Skip to main content

a. Failing to keep a safe distance and rear-end collisions

Every driver knows that it is essential to keep a safe distance while driving. The Road Users’ Code contains some discussion on stopping distances, which may be somewhat technical.  If we skip the technical part, the plain advice is: “Leave a big enough gap between you and the vehicle in front – big enough for you to stop safely if the vehicle suddenly slows down or stops…If you have to take panic action because you have insufficient room to act smoothly, you are either going too fast or driving too close to the vehicle in front.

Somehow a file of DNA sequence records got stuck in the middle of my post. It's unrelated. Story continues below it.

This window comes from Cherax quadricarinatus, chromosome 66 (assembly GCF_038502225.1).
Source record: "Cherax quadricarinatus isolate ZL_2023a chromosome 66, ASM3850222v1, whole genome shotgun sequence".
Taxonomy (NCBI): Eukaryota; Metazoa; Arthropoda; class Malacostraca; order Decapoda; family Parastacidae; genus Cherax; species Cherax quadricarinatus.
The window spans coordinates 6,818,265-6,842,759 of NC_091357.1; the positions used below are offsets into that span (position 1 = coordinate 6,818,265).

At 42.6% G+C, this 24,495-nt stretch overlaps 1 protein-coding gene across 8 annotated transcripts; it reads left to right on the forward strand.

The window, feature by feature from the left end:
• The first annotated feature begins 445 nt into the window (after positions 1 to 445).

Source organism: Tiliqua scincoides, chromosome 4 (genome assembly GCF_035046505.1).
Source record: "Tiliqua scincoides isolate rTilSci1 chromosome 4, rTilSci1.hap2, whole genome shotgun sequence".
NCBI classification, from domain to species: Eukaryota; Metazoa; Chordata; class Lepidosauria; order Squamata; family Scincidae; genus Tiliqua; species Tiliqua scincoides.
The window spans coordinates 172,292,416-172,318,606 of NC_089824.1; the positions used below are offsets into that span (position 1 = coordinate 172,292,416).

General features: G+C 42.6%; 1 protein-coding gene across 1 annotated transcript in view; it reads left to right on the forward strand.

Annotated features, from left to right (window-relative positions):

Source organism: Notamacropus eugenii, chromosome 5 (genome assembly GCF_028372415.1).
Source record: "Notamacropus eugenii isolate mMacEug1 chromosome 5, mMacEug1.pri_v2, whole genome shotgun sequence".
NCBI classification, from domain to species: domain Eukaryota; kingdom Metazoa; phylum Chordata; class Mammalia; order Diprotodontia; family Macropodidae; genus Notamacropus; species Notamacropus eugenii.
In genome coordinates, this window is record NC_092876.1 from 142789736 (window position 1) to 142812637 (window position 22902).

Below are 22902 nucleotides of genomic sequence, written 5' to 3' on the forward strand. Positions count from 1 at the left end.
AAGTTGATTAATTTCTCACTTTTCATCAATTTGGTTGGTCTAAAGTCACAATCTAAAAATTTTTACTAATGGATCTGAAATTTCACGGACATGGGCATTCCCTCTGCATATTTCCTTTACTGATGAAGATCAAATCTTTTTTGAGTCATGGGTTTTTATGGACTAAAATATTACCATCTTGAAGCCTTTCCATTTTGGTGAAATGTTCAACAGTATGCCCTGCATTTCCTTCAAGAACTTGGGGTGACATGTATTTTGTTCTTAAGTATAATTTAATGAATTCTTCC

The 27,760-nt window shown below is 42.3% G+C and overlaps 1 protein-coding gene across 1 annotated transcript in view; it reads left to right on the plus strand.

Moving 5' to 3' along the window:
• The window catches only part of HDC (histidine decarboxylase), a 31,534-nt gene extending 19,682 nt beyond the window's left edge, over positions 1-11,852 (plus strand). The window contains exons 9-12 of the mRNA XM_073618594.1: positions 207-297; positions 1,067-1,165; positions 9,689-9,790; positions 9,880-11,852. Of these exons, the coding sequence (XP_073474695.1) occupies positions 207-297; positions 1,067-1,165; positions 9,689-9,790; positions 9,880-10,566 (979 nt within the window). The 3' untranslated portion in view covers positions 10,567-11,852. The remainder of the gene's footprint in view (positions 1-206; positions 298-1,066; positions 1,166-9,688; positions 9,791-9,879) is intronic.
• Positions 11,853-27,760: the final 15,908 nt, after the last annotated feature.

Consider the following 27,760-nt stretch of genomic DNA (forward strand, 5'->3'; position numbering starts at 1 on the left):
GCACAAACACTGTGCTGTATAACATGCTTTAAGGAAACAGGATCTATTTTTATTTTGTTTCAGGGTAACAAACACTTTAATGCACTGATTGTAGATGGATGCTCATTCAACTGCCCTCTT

The logical consequence of failing to keep a safe distance is of course a rear-end collision. While the mere fact of a rear-end collision cannot be irrefutable evidence of carelessness, the Court is entitled to infer carelessness from such a fact, and does so consistently.  In other words, unless there are some exceptional circumstances, a driver who drives a vehicle into the one ahead would often be considered careless.